Even though you can’t teach an old dog new tricks, young pups can (and should) become accustomed to a grooming routine by initiating it early on. Experts opine that by training them when they are young, dogs will always retain a positive association with being cleaned and cared for.
So, with weather conditions worsening by the day, we give you five tips to help you help your pet put their best foot (or paw) forward.
- Dental Hygiene
Even though your dog may seem hesitant, he’ll eventually get to know that the toothpaste like a treat! In addition to general cleanliness, the toothpaste will work to break down the plaque. It’s advisable not to use human toothpaste on your dog; instead get him a special paste for dogs from the pet store.
- Cleaning the Ear
Use a generic ear wash from a pet store to clean your pet’s ears at regular intervals (weekly/fortnightly.) Dust the ear canal lightly with the non-alcohol wash and wipe clean. Do not allow water to enter your pet’s ears which can cause pain and can cause harm.
- Trimming Nails
Be careful not to nip the “quick” vein dogs have in the middle of their nails. Hitting the vein can be highly uncomfortable for your pet. Instead, grind or clip the nail bit by bit till you reach a visible dark spot in the center.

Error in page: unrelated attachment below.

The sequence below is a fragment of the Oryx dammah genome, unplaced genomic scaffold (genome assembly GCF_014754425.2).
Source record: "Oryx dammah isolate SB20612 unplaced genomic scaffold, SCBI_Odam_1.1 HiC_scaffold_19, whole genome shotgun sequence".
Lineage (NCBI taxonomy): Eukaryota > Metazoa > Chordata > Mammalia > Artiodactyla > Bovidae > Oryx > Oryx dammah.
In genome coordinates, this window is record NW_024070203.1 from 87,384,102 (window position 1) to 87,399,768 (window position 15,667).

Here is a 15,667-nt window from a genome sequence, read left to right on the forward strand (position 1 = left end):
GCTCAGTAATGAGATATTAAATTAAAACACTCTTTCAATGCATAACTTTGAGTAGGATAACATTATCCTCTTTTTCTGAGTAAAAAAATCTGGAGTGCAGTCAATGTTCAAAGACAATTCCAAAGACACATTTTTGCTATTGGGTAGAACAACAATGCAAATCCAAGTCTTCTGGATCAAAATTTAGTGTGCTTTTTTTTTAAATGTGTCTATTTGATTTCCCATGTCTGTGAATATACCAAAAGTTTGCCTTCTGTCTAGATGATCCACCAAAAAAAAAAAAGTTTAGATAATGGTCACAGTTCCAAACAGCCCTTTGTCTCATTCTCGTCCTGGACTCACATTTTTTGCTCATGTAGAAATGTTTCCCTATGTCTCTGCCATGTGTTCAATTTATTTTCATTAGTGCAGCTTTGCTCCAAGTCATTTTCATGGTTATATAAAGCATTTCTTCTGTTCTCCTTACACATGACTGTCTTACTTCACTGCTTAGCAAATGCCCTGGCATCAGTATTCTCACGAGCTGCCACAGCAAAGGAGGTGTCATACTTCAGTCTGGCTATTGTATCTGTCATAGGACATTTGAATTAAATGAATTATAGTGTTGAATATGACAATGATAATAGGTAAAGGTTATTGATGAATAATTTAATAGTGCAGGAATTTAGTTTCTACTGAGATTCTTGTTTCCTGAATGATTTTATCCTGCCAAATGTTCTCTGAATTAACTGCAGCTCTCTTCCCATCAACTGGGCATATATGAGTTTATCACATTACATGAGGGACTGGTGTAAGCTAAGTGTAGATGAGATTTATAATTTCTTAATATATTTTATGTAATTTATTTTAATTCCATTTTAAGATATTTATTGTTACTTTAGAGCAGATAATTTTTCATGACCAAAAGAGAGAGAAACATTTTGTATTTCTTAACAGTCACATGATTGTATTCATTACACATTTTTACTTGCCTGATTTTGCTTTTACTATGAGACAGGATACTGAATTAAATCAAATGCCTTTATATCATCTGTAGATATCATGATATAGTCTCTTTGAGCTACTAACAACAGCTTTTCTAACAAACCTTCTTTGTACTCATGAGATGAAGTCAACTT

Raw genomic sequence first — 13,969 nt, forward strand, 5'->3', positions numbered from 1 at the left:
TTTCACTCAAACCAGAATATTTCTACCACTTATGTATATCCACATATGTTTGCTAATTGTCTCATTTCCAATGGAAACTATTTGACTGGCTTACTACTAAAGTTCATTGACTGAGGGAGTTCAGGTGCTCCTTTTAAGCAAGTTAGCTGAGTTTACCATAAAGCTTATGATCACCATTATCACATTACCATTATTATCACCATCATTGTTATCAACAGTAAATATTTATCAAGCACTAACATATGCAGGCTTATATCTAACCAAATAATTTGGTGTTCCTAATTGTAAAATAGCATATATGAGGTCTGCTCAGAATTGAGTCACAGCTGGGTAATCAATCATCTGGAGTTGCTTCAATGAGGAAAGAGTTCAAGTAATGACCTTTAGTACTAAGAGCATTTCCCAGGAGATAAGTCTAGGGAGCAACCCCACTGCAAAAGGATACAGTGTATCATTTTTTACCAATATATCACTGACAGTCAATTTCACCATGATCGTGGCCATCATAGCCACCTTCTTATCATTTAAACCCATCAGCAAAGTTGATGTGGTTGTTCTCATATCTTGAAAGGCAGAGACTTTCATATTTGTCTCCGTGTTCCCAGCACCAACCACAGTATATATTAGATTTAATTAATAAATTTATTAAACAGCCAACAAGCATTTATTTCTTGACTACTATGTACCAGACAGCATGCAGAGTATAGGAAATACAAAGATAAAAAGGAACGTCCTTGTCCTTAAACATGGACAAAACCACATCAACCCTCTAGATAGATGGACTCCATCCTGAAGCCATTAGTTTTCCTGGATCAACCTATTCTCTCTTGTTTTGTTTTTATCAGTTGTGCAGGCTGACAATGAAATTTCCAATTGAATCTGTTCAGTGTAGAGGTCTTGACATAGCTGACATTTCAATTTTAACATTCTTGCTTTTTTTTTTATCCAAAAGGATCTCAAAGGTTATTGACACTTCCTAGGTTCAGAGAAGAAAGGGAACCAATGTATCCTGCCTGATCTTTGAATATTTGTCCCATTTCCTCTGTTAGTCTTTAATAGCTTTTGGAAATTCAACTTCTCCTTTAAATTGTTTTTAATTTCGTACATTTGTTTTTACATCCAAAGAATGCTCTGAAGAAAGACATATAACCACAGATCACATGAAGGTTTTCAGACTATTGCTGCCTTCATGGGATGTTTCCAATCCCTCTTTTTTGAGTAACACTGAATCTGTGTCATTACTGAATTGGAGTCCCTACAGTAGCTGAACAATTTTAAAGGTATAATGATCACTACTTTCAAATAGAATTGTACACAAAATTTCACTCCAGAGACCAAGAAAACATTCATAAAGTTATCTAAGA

- Brush Right
Use appropriate brushes to clean your pets fur coat. For dogs that have long, thick hair like golden retrievers, simply pat and pull to remove the undercoat and freshen the hair. It’s also recommended that you brush the hair daily. Use a slicker tool (that functions in a way to separate the hair,) and start and finish your sessions by lightly combing.
Maintenance requirements are different for dogs that have hair instead of fur. You can choose to make appointments for routine grooming sessions every month or so.
- Bath Time
Make sure you’re always using puppy-formulated products. No kiddie shampoo or even diluted regular shampoos. Have a towel handy! Your pooch will definitely want to shake off the excess water as soon as the bath time is over.
Most dogs rarely require more than a few baths a year – say once a month. However, if your best friend is active or spends a lot of time outdoors, you should wash him more often.
Once your dog gets familiar with the routine of being groomed, it will learn to enjoy it, and grooming will be that much easier in the future. Grooming isn’t merely about making your pup look good. Routine care helps remove dead hair, keeps the fur coat and skin clean and healthy, and gives you the chance to examine your pup’s general health.
The time you both spent together is important in building your relationship, in developing trust and understanding. Scientific evidence has shown that such personal grooming sessions can help reduce blood pressure and stress for you both.
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